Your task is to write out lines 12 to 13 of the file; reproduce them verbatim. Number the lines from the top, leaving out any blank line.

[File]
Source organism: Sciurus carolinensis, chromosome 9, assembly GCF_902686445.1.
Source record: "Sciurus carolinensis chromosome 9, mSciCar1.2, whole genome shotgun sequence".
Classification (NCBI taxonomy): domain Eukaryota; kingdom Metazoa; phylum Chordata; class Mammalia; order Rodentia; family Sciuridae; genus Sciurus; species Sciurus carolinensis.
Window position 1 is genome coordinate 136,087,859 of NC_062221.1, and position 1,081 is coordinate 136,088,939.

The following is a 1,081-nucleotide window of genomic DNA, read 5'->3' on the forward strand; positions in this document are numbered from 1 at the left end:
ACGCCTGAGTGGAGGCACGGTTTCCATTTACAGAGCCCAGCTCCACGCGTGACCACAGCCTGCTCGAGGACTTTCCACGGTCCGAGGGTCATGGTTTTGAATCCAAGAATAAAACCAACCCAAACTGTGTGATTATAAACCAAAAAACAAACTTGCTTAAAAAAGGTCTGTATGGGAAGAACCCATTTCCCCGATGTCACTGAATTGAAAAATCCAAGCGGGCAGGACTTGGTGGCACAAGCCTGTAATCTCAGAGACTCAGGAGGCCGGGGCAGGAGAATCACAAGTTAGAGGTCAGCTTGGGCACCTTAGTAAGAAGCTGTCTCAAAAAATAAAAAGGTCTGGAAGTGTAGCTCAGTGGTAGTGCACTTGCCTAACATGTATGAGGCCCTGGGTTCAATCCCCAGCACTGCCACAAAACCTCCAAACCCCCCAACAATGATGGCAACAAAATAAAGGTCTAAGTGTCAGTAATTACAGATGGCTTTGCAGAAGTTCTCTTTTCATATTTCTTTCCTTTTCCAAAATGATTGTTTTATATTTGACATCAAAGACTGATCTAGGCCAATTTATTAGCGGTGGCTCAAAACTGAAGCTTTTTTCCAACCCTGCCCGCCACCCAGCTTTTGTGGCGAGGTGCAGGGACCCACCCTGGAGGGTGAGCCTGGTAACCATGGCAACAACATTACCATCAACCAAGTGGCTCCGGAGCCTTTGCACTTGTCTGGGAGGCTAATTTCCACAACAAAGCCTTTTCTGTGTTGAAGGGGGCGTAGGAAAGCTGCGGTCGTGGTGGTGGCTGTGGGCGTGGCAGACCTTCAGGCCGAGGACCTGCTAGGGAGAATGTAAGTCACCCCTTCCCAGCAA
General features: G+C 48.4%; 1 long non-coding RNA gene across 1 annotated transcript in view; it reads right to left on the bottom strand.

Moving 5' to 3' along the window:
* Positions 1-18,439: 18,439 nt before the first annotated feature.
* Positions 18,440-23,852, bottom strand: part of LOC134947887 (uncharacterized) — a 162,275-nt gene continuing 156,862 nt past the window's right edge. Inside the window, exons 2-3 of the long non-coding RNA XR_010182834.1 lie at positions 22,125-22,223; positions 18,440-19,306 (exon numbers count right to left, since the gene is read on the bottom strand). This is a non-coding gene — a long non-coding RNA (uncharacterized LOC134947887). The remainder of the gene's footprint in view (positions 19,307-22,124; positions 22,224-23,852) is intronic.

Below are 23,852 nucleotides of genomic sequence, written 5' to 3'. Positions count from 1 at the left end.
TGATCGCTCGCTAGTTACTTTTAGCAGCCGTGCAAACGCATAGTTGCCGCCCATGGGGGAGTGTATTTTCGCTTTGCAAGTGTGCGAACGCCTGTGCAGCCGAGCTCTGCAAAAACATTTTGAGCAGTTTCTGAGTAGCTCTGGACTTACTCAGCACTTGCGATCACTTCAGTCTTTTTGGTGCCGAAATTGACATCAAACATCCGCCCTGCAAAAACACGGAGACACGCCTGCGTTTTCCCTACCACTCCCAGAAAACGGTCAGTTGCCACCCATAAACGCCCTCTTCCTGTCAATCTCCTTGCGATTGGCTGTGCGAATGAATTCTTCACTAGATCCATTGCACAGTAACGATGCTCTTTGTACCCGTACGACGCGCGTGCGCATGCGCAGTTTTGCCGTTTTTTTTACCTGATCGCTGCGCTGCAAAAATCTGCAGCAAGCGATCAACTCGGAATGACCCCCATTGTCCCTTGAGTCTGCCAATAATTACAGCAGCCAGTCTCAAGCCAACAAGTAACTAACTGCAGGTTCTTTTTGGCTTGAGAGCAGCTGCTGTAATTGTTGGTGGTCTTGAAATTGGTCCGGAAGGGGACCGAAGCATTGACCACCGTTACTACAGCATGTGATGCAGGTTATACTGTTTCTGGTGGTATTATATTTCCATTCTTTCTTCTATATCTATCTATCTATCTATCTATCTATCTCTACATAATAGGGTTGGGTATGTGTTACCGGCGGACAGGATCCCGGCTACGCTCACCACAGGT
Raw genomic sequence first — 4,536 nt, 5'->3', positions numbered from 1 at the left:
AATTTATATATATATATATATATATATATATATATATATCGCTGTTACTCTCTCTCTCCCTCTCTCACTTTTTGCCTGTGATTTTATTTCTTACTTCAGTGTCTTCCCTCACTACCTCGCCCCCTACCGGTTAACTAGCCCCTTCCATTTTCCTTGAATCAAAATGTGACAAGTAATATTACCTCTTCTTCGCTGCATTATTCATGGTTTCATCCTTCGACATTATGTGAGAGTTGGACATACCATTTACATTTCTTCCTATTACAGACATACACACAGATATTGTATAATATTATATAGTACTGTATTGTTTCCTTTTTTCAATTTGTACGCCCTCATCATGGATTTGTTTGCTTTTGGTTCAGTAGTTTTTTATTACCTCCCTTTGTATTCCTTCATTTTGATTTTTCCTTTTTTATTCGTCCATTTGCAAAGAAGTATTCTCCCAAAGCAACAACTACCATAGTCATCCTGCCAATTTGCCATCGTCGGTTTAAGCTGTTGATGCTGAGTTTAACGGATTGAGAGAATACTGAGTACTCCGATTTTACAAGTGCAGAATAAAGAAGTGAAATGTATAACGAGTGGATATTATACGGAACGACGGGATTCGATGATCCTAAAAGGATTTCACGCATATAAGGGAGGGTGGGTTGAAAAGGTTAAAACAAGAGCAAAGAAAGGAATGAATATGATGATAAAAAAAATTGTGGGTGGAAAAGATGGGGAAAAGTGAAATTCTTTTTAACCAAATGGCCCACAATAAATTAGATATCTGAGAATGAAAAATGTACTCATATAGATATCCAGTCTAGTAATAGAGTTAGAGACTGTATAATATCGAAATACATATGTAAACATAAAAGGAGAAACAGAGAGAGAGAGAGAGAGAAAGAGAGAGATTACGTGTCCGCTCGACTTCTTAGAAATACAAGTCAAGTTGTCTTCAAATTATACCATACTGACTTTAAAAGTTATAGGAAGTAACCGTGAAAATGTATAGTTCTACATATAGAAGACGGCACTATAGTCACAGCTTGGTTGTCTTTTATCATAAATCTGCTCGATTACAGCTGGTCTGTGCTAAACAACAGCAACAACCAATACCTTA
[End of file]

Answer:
TGATCGCTCGCTAGTTACTTTTAGCAGCCGTGCAAACGCATAGTTGCCGCCCATGGGGGAGTGTATTTTCGCTTTGCAAGTGTGCGAACGCCTGTGCAGCCGAGCTCTGCAAAAACATTTTGAGCAGTTTCTGAGTAGCTCTGGACTTACTCAGCACTTGCGATCACTTCAGTCTTTTTGGTGCCGAAATTGACATCAAACATCCGCCCTGCAAAAACACGGAGACACGCCTGCGTTTTCCCTACCACTCCCAGAAAACGGTCAGTTGCCACCCATAAACGCCCTCTTCCTGTCAATCTCCTTGCGATTGGCTGTGCGAATGAATTCTTCACTAGATCCATTGCACAGTAACGATGCTCTTTGTACCCGTACGACGCGCGTGCGCATGCGCAGTTTTGCCGTTTTTTTTACCTGATCGCTGCGCTGCAAAAATCTGCAGCAAGCGATCAACTCGGAATGACCCCCATTGTCCCTTGAGTCTGCCAATAATTACAGCAGCCAGTCTCAAGCCAACAAGTAACTAACTGCAGGTTCTTTTTGGCTTGAGAGCAGCTGCTGTAATTGTTGGTGGTCTTGAAATTGGTCCGGAAGGGGACCGAAGCATTGACCACCGTTACTACAGCATGTGATGCAGGTTATACTGTTTCTGGTGGTATTATATTTCCATTCTTTCTTCTATATCTATCTATCTATCTATCTATCTATCTCTACATAATAGGGTTGGGTATGTGTTACCGGCGGACAGGATCCCGGCTACGCTCACCACAGGT
Raw genomic sequence first — 4,536 nt, 5'->3', positions numbered from 1 at the left: